Discontinuing MS drug Gilenya can significantly increase disability

drug warning FDA image Discontinuing MS drug Gilenya can significantly increase disabilityImmediately discontinuing the multiple sclerosis (MS) medication Gilenya (fingolimod) can significantly worsen the disease, even from the point where it was before the medication was started, the Food and Drug Administration (FDA) cautioned in a Safety Communication. This side effect of Gilenya is rare, but can result in permanent disability.

The FDA is advising patients to contact their doctor immediately if they experience new or worsening symptoms of MS after stopping Gilenya treatment. These symptoms vary and include new or worsening weakness, increased trouble using arms or legs, or changes in thinking, eyesight or balance.

Gilenya treatment may have to be stopped for reasons such as adverse drug reactions, planned or unplanned pregnancy, or because the treatment isn’t working. Gilenya should not be discontinued without first talking to a doctor, as doing so can worsen MS symptoms.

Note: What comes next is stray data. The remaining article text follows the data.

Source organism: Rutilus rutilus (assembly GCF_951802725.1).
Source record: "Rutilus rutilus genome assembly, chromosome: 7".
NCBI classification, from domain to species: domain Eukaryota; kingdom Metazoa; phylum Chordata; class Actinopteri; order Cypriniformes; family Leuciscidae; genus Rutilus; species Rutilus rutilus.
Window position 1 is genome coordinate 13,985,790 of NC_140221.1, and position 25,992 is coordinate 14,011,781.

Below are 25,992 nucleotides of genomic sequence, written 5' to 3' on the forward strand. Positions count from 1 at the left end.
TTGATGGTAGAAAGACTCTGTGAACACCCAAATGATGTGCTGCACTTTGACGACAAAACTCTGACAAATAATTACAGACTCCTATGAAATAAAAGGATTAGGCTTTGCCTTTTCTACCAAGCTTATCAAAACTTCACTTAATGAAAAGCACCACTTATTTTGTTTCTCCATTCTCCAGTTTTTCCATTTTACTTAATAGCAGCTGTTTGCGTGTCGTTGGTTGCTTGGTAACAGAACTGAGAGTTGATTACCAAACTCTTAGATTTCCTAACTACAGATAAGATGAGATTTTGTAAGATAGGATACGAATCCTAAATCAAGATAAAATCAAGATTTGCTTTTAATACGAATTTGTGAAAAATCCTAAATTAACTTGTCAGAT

Gilenyam was approved by the FDA in 2010 to treat a form of MS called relapsing MS. Since it was approved, the FDA identified 35 cases of severely increased disability accompanied by the presence of new lesions on magnetic resonance imaging that occurred 2 to 24 weeks after Gilenya was stopped. Most patients experienced this worsening of symptoms during the first 12 weeks after stopping the drug.

The agency said that since its analysis only included reports that were submitted to the FDA, it is likely that there are other cases of worsening MS with the discontinuation of Gilenya that are unreported.

The severe disability in patients after who stopped taking Gilenya was also more severe than typical MS relapses. For example, in some cases, patients who were able to walk without assistance prior to discontinuing Gilenya required wheelchairs or became totally bedbound after stopping the drug. Recovery also varied in these patients. Seventeen had partial recovery, eight experienced permanent disability or no recovery, and six eventually returned to the level of disability they had before or during Gilenya treatment.

In the eight years since its approval, the FDA has issued several Safety Communications about potential risks associated with the drug including  in August 2015 and August 2013 about a rare brain infection linked to use, May 2012 about revised cardiovascular monitoring recommendations, and December 2011 about a reported patient death.

FDA Safety Communication